[11] Collo: the sword-belt is passed over the shoulder: see on 8. 459. We have had a sword with an ivory sheath, 9. 305; but here the hilt seems to be meant.

[12] Tegebat seems to mean little more than “cingebat,” as we can hardly suppose that there was any fear of attack from the enemy. Comp. Stat. 5 Silv. 1. 25, “omnis pariter matertera vatem, Omnis Apollineus tegeret Bacchique sacerdos.” Not unlike is the phrase “tegere latus.

[13] Sic with ‘incipiens.

[14] Heyne comp. Il. 22. 393, ἠράμεθα μέγα κῦδος: ἐπέφνομεν Ἕκτορα δῖον.

[15] The language is like that of the inscription in 3. 288, “Aeneas haec de Danais victoribus arma.” ‘De rege superbo’ is of course from Mezentius, not, as Serv. thought, from Turnus. The meaning is not, these are the first-fruits from the king, as if there were more to come, but these first-fruits of the war are from the king. Macrob. S. 3. 5 says that Virg. alludes to the story (told by Cato in Book 1 of his “Origines”) that Mezentius compelled his subjects to offer to him the first-fruits due to the gods.

[16] Mezentius is identified with the trophy, as was remarked above on vv. 5, 10. Virg. may have thought of Aesch. Ag. 1404 foll. “οὗτός ἐστιν Ἀγαμέμνων, ἐμὸς
πόσις, νεκρὸς δὲ τῆσδε δεξιᾶς χερός,
ἔργον δικαίας τέκτονος. τάδ᾽ ὧδ᾽ ἔχει.

Manibus meis hic est is equivalent to “manibus meis in tropaeum conversus est.” Comp. 2. 192, “Sin manibus vestris vestram ascendisset in urbem.

[17] “Hac iter Elysium nobis” 6. 542. ‘We have now to march against the city, having repelled the attack on our camp.’

[18] Burm., following a suggestion of Serv., connected ‘animis’ with what follows: and so Heyne. But ‘arma parate animis’ seems to be i. q. “arma parate animose,” like “ibo animis contra” v. 438 below: unless we prefer to take it as = ‘be ready armed in spirit,’ like “animos aptent armis” 10. 259 note. “Stamus animis, et . . . speramus etiam manu” Cic. Att. 5. 18. “Spe iam praecipit hostem” v. 491 below.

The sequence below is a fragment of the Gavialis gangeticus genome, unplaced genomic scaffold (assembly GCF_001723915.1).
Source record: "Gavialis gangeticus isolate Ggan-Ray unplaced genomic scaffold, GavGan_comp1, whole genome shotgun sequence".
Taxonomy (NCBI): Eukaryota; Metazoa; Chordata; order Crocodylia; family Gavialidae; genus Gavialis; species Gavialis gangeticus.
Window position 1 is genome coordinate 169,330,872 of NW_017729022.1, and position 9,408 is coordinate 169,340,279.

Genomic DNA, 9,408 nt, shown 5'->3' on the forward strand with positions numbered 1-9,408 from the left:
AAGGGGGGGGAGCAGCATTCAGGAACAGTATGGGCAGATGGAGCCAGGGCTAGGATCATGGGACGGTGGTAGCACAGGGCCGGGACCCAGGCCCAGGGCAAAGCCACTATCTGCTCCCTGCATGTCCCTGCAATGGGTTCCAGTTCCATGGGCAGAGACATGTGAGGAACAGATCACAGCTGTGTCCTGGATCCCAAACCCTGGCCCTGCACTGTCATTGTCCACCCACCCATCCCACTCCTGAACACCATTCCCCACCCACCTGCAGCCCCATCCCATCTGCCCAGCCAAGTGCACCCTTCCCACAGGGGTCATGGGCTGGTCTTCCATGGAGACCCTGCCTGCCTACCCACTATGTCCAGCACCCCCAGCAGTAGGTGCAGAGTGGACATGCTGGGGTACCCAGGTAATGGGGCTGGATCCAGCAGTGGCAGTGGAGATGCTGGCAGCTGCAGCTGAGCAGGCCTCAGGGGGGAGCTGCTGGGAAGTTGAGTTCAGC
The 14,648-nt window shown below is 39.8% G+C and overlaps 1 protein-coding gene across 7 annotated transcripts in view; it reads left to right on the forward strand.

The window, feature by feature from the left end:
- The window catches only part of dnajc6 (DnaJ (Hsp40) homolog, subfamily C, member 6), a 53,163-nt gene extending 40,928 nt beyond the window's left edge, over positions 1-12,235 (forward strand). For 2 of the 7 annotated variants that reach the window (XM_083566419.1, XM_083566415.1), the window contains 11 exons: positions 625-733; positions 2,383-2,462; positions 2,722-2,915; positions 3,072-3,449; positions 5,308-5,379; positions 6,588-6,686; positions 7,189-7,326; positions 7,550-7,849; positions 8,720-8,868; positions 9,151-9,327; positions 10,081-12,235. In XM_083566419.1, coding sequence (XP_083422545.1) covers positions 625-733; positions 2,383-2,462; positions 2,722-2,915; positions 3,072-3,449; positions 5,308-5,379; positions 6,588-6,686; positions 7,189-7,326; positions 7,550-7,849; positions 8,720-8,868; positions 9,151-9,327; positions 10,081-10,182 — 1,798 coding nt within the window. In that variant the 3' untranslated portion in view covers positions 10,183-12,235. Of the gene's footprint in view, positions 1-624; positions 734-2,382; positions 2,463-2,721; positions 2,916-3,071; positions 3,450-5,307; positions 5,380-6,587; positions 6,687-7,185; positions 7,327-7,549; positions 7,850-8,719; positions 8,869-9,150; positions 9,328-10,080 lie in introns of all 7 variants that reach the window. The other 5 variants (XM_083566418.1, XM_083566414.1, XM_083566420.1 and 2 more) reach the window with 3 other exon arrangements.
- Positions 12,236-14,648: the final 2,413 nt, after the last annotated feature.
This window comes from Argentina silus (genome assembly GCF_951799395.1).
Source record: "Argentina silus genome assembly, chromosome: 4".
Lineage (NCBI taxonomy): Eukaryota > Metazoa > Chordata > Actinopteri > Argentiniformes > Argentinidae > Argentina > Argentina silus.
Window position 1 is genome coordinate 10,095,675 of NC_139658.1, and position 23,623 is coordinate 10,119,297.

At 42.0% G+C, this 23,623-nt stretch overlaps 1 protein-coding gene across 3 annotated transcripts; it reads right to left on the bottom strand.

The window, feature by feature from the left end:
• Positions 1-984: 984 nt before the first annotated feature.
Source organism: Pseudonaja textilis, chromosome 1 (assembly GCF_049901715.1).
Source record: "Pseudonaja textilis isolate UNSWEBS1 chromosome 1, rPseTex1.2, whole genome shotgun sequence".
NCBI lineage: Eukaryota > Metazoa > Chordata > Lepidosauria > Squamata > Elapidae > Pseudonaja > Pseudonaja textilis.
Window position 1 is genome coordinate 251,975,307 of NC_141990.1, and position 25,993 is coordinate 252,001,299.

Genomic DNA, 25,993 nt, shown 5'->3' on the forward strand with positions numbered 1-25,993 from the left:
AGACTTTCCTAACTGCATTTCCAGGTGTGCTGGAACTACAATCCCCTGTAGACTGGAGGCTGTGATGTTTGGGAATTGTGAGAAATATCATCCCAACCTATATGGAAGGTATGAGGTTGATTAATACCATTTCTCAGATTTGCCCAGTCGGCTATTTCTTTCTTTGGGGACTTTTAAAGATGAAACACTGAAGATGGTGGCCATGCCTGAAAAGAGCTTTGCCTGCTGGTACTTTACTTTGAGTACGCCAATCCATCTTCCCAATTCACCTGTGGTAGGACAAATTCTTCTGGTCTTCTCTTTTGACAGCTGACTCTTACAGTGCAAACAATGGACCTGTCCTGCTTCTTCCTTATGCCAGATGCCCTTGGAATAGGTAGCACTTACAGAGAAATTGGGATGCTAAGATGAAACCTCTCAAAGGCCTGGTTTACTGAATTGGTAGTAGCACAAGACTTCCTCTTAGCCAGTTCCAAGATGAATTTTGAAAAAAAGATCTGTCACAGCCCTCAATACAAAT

[19] Ignaros, taken by surprise “Vellere signaG. 4. 108. The plucking up of the standard was an important matter with the Romans, being performed after taking the auguries: and if the standard was not removed easily, the prospects of the expedition were supposed to be unfavourable. Heins. read ‘avellere,’ which seems to have no authority beyond the first Aldine edition.

[20] Adnuere with inf., as below v. 796 with “ut” and subj.

[21] Segnis sententia, cowardly purpose, much as φρονεῖν is used in Greek, including feeling as well as deliberate resolve. “Talibus incensa est iuvenum sententia dictis” 12. 238. It matters little whether ‘metu’ be connected with ‘segnis’ or with ‘tardet.’ For ‘ve’ Med. corrected, Pal., Gud., and two other of Ribbeck's cursives, with Canon., read ‘que,’ which may be right. Gud. and Canon. also read ‘segnes,’ and so many editions: but the nom. is better. Another reading (found in none of Ribbeck's MSS.) is ‘segni.

[22] Socios inhumataque corpora ἓν διὰ δυοῖν.

[23] τὸ γὰρ γέρας ἐστὶ θανόντων Il. 16. 457. Virg. probably intends more than Hom., meaning that sepulchral honours are the only honours recognized below. Pal. and Rom. omit ‘est.

[24] “Vitiose in media orationeaitpositum critici notant,” Serv. Heyne thinks these critics must have been “satis indocti:” Peerlkamp however wishes to read “Ite agite.” Jahn comp. 3. 480, where ‘ait’ is similarly introduced towards the end of a speech. Here he supposes it to denote that Aeneas makes a pause and resumes his address. Perhaps we had better say that after giving general injunctions in the earlier part of his speech, he here issues a special order, turning, as Burm. suggests, to particular persons. For ‘quae’ the MSS. of Macrob. S. 4. 4, where the words are quoted, read ‘qui,’ which some critics wish to restore: but Wagn. rightly remarks that the change is accounted for by the fact that the quotation does not include ‘egregias animas.

[25] “Qui sibi letum Insontes peperere manu” 6. 434. ‘Patriam’ seems to be used proleptically—‘who have won us this to be our country.’ ‘Sanguine peperere’ like “quaesitas sanguine dotes” 7. 423. “Decoret sepulchro” 9. 215 note. ‘Supremis muneribus’ like “supremum honorem” vv. 61, 76 below: comp. 6. 213.

[27] Quem non virtutis egentem:Ennii versus est. ‘Egentemsane nos ablativo iungimus,” Serv. Comp. οὐδέ τί φημι Ἀλκῆς δευήσεσθαι, Il. 13. 785.

[28] Repeated from 6. 429 (note).

[29-58] ‘Aeneas joins the mourners over Pallas, and addresses the dead, reproaching himself and his fortune, and compassionating Evander.’